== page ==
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I have the following set of equations

$$\pi_1 = \pi_3 + [1 - \alpha(1 - p)]\pi_4$$ $$\pi_2 = \alpha(1 - p)\pi_4$$ $$\pi_3 = \alpha(1 - p)]\pi_1$$ $$\pi_4 = [1 - \alpha(1 - p)]\pi_1 + \pi_2$$ $$\pi_1 + \pi_2 + \pi_3 + \pi_4 = 1$$

Using this, I'm supposed to get the answer

$$\pi_1 = \pi_4 = \frac{1}{2 + 2\alpha(1 - p)} \hspace{1.5cm} \pi_2 = \pi_3 = \frac{\alpha(1 - p)}{2 + 2\alpha(1 - p)} $$

But I can't seem to do this. I always just end up with all the $\pi$'s equaling each other.

How do I do this question

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Does this have anything to do with Markov Chains? –  Inquest Jan 19 '13 at 22:51
    
What have you tried? –  Code-Guru Jan 19 '13 at 22:55
    
One reason that you could have all the $\pi$ equalling each other, is that's what happens when $\alpha(1-p)=1$. –  Calvin Lin Jan 19 '13 at 23:05
    
@Inquest Yes. It's to find the stationary distribution –  Kaish Jan 20 '13 at 11:01
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2 Answers 2

up vote 2 down vote accepted

In all honesty, "Just do it."

For example, if you substitute the third equation into the first, you get that

$$ [1-\alpha(1-p)](\pi_1-\pi_4)=0$$

For now, I'm going to assume that the coefficient is non-zero, which gives $\pi_1 = \pi_4$. The second and third equation then give that $\pi_2=\pi_3$. Substituting this into the last equation, we get that $\pi_1 = \frac {1}{ 2 +2\alpha(1-p)}$ (which is equal to $\pi_4$). And the value of $\pi_3 = \pi_2$ drops out immediately.

Now, if the coefficient is 0, then $[1-\alpha(1-p)]=0$, which gives $\pi_1=\pi_3$, $\pi_2=\pi_4$, and you have infinitely many solutions subject to $\pi_1+\pi_2 = \frac {1}{2}$.

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We have to make this easier to read, so please forgive my rewriting of terms.

Let: $s = \pi_1, t = \pi_2, u = \pi_3, v = \pi_4, w = \alpha(1 - p)$.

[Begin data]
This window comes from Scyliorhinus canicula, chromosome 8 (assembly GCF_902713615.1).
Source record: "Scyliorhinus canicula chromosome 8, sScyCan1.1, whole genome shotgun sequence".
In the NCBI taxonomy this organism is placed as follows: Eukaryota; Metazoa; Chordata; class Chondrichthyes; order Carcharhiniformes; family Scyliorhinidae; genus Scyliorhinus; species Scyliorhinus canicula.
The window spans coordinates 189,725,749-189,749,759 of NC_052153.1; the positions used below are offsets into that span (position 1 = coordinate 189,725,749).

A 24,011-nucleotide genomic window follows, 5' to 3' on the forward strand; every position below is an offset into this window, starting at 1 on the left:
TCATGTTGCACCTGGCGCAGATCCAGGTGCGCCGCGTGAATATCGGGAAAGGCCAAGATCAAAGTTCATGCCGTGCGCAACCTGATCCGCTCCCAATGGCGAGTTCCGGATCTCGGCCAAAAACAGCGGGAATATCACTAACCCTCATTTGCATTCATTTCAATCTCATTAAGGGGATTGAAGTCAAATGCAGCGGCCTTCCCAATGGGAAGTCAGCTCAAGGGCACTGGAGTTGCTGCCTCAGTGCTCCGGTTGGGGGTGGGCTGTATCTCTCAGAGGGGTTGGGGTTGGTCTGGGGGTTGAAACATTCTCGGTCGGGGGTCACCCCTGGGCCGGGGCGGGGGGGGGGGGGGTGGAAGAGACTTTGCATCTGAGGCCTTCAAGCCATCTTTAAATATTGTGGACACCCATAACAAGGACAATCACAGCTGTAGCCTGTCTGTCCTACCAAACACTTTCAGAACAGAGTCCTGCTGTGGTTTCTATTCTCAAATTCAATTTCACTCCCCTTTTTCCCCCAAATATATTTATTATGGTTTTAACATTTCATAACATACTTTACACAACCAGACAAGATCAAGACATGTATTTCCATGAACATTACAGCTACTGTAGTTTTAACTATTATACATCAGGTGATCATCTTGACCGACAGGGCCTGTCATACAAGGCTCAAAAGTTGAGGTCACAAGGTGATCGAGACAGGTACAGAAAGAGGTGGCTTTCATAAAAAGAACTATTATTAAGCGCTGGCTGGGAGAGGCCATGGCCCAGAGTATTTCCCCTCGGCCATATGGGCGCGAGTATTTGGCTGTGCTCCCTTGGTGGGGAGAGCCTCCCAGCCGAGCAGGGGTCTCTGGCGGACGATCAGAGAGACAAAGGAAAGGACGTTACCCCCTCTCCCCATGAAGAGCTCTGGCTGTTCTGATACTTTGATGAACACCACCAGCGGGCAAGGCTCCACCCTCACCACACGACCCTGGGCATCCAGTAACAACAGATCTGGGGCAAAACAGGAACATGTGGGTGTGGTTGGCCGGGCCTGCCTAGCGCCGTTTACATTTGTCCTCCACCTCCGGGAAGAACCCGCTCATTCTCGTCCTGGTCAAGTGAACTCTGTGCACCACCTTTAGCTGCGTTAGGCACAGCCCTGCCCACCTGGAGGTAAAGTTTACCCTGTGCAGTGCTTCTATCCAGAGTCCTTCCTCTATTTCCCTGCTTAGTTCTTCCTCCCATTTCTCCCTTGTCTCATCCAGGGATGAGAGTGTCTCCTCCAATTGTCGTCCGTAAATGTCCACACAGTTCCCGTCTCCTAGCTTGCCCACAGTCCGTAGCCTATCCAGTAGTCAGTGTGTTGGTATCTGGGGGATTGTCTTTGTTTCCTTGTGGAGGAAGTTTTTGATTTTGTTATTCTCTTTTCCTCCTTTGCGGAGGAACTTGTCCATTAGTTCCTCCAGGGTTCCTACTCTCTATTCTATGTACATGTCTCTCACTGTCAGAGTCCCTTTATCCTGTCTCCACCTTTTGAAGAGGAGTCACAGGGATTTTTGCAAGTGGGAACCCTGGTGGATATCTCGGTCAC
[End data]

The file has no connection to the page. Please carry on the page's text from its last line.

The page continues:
Rewriting your system yields:

$\tag 1 s = u + (1 - w)v$

$\tag 2 t = wv$

$\tag 3 u = ws$

$\tag 4 v = (1 - w)s + wv$

$\tag 5 s + t + u + v = 1$

From $(4)$, we collect like terms on each side of the equation by subtracting $wv$ and get: $$\tag 6 v(1 - w) = (1 - w)s, \text{hence} ~v = s$$

Now, just substitute all the values you have into (5), yielding:

$u + (1-w)v + wv + ws + (1-w)s + wv = 1$, and collecting like terms and simplifying, we get:

$u + v + s + wv = 1$, and from $(3)$ we have $u = ws$, so we get:

$ws + s + v + wv = 1$

$s(1+w) + v(1+w) = 1$, or

$(s+v) = \frac{1}{1+w}$, but we know from (6) that $v = s$ and now have:

$2s = \frac{1}{1+w}$, or

$s = \frac{1}{2(1+w)}$

We now can easily substitute into $(2)$, yielding:

$t = w v = w s = w \frac{1}{2(1+w)}$, and

Substituting into $(3)$, yields:

$u = w s = w \frac{1}{2(1+w)}$

Regards

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You should deal with the $w=1$ case separately, since $w\neq 1$ wasn't mentioned, and this leads to additional answers. In particular, if OP is using $w=1$, then they will get all the $\pi_i$ being the same, which was their initial problem. –  Calvin Lin Jan 19 '13 at 23:06
    
@CalvinLin: Thanks for the comment. From (6), I would have thought that would be clear, but all I am showing is the π1,π2,π3,π4 issue the OP is asking about. Regards –  Amzoti Jan 19 '13 at 23:17
    
+1, Amzoti!! $\ddot\smile^{\ddot\smile}$ –  amWhy May 8 '13 at 1:09
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